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June 25, 1995


By Timothy C. Barmann

Log On America of Providence is offering, with restrictions, free Internet e-mail so it can ''share the 21st century with Rhode Island businesses."

DAVE PAOLO HAS MADE an offer that's difficult to refuse.

As president of a local company that connects customers to the Internet, the worldwide computer network, he is giving away free electronic mail accounts to any Rhode Island business that wants one.

What's the catch?

Aside from a few restrictions, there isn't one, said Paolo, president of Log On America of Providence.

In a news release, Paolo says he wants to "share the 21st century with Rhode Island businesses" so they can "communicate in global markets."

Electronic mail is one of the most powerful and widely available resources of the Internet. In seconds, a message can be transmitted across town or around the world. All the major on-line services provide mail gateways to the Internet, as do a number of Internet access providers and even small hobbyist-run computer bulletin boards.

E-mail is usually offered as part of a package with Internet access, which can run $10 to $20 monthly.

So why is Paolo giving it away?

He said his company, which has four full-time employees (including himself) and three part-timers, received a low interest $30,000 loan from the Rhode Island Department of Economic Development's Small Business Loan Fund last Fall. To return the favor, he felt his company should "do it's part to see that all Rhode Island businesses have access to the great resources of the Internet."

And Paolo is hoping his goodwill will benefit his own company as well. He stands to bring in more paying customers if businesses decide they want more than just Internet e-mail.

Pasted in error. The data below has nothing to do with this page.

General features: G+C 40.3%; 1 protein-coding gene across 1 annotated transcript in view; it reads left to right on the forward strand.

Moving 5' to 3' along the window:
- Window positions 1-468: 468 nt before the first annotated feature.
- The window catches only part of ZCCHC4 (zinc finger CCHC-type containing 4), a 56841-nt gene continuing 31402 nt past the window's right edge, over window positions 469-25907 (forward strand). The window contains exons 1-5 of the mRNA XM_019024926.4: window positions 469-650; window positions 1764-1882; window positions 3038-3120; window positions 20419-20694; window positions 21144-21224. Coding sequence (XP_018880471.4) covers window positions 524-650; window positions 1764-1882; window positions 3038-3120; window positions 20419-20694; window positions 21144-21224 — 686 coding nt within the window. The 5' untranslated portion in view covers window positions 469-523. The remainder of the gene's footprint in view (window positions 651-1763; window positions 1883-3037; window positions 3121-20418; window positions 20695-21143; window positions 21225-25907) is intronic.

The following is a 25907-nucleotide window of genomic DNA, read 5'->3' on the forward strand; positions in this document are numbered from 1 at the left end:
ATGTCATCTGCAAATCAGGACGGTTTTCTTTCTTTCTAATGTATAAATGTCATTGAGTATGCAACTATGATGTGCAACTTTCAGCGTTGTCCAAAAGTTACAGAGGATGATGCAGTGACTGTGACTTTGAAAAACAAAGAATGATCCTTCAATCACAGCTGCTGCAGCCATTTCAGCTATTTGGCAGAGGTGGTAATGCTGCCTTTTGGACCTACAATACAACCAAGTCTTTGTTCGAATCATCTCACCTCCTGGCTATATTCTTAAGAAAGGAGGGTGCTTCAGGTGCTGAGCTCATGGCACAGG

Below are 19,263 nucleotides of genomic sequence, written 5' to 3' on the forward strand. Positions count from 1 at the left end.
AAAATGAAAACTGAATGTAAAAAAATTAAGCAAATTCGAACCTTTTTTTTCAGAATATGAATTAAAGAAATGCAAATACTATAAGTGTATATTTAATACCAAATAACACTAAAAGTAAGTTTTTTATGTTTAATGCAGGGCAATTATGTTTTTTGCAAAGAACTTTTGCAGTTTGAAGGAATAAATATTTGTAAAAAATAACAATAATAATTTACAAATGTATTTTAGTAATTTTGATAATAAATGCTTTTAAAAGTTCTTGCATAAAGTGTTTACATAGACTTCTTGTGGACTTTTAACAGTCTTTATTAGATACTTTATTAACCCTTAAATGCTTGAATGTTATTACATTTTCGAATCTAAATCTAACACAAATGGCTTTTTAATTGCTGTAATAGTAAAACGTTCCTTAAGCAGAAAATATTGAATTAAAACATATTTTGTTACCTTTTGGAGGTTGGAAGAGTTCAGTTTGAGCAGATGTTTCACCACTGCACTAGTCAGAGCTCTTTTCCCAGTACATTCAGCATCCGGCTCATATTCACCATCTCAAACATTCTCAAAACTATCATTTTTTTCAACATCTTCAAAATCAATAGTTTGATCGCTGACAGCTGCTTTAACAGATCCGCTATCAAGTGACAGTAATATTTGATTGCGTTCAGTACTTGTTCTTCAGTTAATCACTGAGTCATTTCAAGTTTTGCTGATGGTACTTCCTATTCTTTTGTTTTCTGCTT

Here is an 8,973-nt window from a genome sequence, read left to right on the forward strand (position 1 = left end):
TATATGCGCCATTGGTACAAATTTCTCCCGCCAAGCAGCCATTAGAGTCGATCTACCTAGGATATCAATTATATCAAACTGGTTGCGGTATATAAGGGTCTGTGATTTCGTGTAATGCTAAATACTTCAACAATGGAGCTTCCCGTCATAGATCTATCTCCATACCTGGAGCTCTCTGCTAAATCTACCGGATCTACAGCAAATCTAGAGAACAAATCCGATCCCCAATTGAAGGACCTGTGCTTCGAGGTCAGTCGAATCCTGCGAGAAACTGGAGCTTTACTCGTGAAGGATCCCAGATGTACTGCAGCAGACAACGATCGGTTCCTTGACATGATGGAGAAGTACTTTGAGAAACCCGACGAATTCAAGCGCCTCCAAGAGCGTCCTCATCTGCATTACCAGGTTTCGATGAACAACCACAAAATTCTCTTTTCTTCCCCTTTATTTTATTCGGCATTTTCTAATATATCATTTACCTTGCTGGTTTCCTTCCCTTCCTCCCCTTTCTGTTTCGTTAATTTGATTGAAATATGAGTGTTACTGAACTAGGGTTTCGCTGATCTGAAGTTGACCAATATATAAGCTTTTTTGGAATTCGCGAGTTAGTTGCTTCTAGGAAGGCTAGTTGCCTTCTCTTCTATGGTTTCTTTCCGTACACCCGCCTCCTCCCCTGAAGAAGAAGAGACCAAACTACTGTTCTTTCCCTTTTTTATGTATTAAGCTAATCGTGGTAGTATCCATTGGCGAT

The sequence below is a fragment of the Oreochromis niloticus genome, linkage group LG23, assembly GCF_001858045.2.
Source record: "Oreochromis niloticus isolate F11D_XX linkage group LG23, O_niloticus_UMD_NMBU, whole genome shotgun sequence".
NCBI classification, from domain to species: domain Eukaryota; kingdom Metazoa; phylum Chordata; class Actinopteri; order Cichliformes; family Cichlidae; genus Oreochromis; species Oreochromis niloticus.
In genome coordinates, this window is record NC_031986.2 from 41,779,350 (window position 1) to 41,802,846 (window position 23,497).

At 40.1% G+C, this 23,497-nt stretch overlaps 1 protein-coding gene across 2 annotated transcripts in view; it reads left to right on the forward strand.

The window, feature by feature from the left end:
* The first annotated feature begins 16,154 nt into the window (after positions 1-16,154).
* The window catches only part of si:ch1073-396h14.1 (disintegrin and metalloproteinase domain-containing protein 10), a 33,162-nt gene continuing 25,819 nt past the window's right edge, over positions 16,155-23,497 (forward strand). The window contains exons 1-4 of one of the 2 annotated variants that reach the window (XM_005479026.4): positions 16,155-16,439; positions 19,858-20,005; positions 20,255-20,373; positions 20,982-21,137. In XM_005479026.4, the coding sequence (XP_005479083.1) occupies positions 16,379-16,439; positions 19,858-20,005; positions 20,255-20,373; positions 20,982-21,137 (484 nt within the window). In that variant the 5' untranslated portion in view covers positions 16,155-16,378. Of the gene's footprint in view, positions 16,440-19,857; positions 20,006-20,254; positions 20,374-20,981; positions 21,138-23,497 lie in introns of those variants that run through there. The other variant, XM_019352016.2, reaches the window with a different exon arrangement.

He's not sure how much the promotion will cost but him he hopes it will more than pay for itself by selling companies on using the Internet as a business tool.

"We want to give them the opportunity to test the Internet and get their feet wet," he said. "From there, we're banking on businesses finding out how easy the Internet is to use and how great a resource it is."

Log on America competes with a handful of local Internet providers and against a dozen or so national companies and online services, all of which are jockeying for a share of the burgeoning Internet access market.

These companies lease expensive, high-speed connections to the Internet and in turn, allow customers to use that connection for a monthly fee as little as $10.

Log on America has been online since 1992, when it began as a small two- line computer bulletin board in Warwick specializing in classified advertising. That venture "didn't work," Paolo said.

In October of 1993, Paolo's board formed an alliance with WJAR Channel 10 and began offering news, weather and sports updates from the television station. It expanded its offerings to include Internet access when it moved its operations to it's present location in downtown Providence in August, 1994.

Since then, Paolo has rallied financial support from nine other Rhode Island business people - "bankers, lawyers, entrepreneurs and people who own jewelry companies" - who together have invested about $170,000, he said.

Today, Log on America has 20 in-state phone lines and 20 out-of-state lines to serve some 2,000 subscribers, including businesses, government agencies and computer hobbyists, Paolo said.